High intensity focused ultrasound (HIFU) for prostate cancer
This page tells you about high intensity frequency ultrasound treatment (HIFU) for prostate cancer. There is information about
High Intensity focused ultrasound (HIFU) for prostate cancer
When high frequency ultrasound waves are concentrated on body tissues, those tissues heat up and die. To use this as a cancer treatment, the specialist targets the area containing the cancer. Because the prostate gland is deep within the pelvis, you have HIFU for prostate cancer by putting an ultrasound probe into your back passage (rectum).
Results from trials have shown that HIFU can be a successful treatment for prostate cancer. But we have to be sure that the long term results will be as good as surgery or radiotherapy. The treatment hasn't been around long enough for us to know that yet. The National Institute of Health and Care Excellence (NICE) recommends that HIFU is only used within clinical trials.
Possible side effects of HIFU
In trials, the most common problems reported after HIFU were infections in the prostate area, and leakage of urine (incontinence). Side effects may be more common if you have also had radiotherapy.
You can view and print the quick guides for all the pages in the Treating prostate cancer section.
When high frequency sound waves are concentrated on body tissues, those tissues heat up and die. To use this as a cancer treatment, the specialist targets the area containing the cancer. Because the prostate is deep within the pelvis, you have HIFU for prostate cancer by putting an ultrasound probe into your back passage (rectum). Doctors call this a transrectal probe. From that position, the ultrasound can direct beams accurately at the prostate.
Results from trials have suggested that HIFU can be a successful treatment for prostate cancer. Doctors have used it for cancer that has just been diagnosed, or for cancer that has come back in the prostate after earlier treatment. But we need to be sure that the long term results will be as good as the treatments used currently. HIFU hasn't been around long enough for us to know that yet.
The National Institute for Health and Care Excellence (NICE) has issued guidelines for using HIFU as a treatment for localised prostate cancer. You can download these guidelines from the NICE website. These recommend that HIFU should only be used as part of clinical trials comparing HIFU with standard prostate cancer treatments. There are trials looking at using HIFU instead of surgery or radiotherapy for localised prostate cancer.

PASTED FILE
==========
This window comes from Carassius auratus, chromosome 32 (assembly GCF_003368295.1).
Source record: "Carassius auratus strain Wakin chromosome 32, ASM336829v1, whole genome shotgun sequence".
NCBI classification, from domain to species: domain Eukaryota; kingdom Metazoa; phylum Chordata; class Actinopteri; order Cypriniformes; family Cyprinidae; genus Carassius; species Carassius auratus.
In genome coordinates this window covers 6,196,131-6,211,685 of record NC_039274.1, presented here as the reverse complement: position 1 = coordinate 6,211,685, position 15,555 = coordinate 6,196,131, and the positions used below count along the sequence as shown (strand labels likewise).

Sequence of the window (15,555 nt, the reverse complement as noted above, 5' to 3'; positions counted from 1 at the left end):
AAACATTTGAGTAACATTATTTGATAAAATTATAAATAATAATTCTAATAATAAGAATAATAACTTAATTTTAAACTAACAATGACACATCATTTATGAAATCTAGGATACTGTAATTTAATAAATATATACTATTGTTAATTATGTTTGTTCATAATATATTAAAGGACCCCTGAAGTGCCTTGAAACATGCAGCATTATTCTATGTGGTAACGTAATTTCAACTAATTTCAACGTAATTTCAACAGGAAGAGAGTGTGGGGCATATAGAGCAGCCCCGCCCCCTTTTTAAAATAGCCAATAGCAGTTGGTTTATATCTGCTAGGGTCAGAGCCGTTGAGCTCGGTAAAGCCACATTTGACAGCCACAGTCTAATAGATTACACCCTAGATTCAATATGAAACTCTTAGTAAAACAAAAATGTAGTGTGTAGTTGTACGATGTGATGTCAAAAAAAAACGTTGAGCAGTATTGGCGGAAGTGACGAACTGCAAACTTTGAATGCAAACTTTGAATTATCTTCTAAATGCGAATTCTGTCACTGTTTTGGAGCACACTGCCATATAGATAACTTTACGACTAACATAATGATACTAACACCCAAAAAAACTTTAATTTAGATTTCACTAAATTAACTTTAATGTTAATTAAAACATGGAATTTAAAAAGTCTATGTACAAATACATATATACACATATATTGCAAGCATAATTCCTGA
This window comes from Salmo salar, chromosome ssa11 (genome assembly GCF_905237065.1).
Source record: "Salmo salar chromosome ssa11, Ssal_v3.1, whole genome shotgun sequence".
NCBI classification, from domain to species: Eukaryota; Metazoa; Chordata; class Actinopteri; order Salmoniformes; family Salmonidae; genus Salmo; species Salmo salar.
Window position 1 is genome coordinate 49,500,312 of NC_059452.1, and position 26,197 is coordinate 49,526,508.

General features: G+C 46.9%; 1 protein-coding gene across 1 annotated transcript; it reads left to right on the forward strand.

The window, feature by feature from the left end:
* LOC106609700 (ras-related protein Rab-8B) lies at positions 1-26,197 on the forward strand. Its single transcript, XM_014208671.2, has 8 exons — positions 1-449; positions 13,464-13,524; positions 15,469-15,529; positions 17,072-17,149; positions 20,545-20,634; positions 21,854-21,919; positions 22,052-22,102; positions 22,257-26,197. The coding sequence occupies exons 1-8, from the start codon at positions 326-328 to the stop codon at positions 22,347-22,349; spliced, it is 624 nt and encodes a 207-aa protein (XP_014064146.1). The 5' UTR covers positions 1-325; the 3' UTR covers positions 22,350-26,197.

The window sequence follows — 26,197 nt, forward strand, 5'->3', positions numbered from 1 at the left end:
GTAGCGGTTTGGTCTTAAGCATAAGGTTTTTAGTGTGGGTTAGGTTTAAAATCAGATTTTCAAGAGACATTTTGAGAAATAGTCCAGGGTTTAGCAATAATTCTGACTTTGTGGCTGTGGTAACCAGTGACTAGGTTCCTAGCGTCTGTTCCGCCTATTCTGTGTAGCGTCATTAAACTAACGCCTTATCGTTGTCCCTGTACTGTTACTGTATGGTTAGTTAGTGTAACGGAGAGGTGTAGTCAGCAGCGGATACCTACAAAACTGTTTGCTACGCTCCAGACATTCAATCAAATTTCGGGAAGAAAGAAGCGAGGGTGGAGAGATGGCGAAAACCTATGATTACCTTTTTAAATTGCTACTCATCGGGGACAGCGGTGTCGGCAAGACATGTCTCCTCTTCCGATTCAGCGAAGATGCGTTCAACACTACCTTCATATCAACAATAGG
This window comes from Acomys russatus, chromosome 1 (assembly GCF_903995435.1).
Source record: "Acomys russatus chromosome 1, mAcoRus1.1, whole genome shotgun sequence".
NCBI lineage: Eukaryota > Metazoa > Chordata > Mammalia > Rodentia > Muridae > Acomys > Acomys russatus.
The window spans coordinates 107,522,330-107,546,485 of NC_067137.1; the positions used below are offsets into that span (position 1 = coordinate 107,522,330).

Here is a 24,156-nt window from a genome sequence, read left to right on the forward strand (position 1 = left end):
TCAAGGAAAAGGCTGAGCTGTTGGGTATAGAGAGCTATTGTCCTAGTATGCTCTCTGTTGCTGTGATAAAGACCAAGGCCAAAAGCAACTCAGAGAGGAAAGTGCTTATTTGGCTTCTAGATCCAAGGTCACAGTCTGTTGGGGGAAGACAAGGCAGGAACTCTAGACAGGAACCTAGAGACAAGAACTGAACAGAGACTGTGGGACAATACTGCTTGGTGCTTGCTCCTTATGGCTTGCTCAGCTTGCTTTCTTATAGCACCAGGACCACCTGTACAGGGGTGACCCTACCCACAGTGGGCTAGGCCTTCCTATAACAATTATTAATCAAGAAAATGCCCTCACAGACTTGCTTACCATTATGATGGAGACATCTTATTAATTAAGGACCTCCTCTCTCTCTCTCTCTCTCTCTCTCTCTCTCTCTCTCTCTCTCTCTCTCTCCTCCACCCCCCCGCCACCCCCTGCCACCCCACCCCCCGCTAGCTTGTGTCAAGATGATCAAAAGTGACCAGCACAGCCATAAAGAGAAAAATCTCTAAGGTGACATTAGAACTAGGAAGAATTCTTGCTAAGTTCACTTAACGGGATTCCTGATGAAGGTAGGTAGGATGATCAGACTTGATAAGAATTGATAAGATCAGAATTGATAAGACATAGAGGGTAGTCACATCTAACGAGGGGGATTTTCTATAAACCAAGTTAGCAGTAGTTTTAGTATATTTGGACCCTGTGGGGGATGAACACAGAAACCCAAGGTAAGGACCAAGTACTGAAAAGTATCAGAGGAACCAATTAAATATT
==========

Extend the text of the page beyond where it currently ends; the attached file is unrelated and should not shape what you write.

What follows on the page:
If you are invited to go into a trial of HIFU for prostate cancer, your doctors need to make sure you know
- What is involved in having the treatment
- That we don't know everything about side effects yet
- That we don't fully understand how long term effects of HIFU compare to other treatments
- What other treatment options you have
Doctors must also monitor all the patients who have HIFU so that we can learn more about side effects and long term benefits or drawbacks. You will sign a consent form to say that all these things have been explained to you before you have the treatment.
You can find information about current trials into HIFU for prostate cancer on our research into treatments for prostate cancer page.
We have information about HIFU in our section about other cancer treatments. You can also phone the Cancer Research UK nurses on freephone 0808 800 4040, from 9am to 5pm, Monday to Friday. They will be happy to answer any questions.
Our prostate cancer organisations page gives details of other people who can give information about prostate cancer treatments. Some organisations can put you in touch with a cancer support group.
Our prostate cancer reading list has information about books, leaflets and other resources discussing treatments.
If you want to find people to share experiences with online, you could use Cancer Chat, our online forum.
UK Prostate Link can direct you to information about HIFU for the treatment of prostate cancer.
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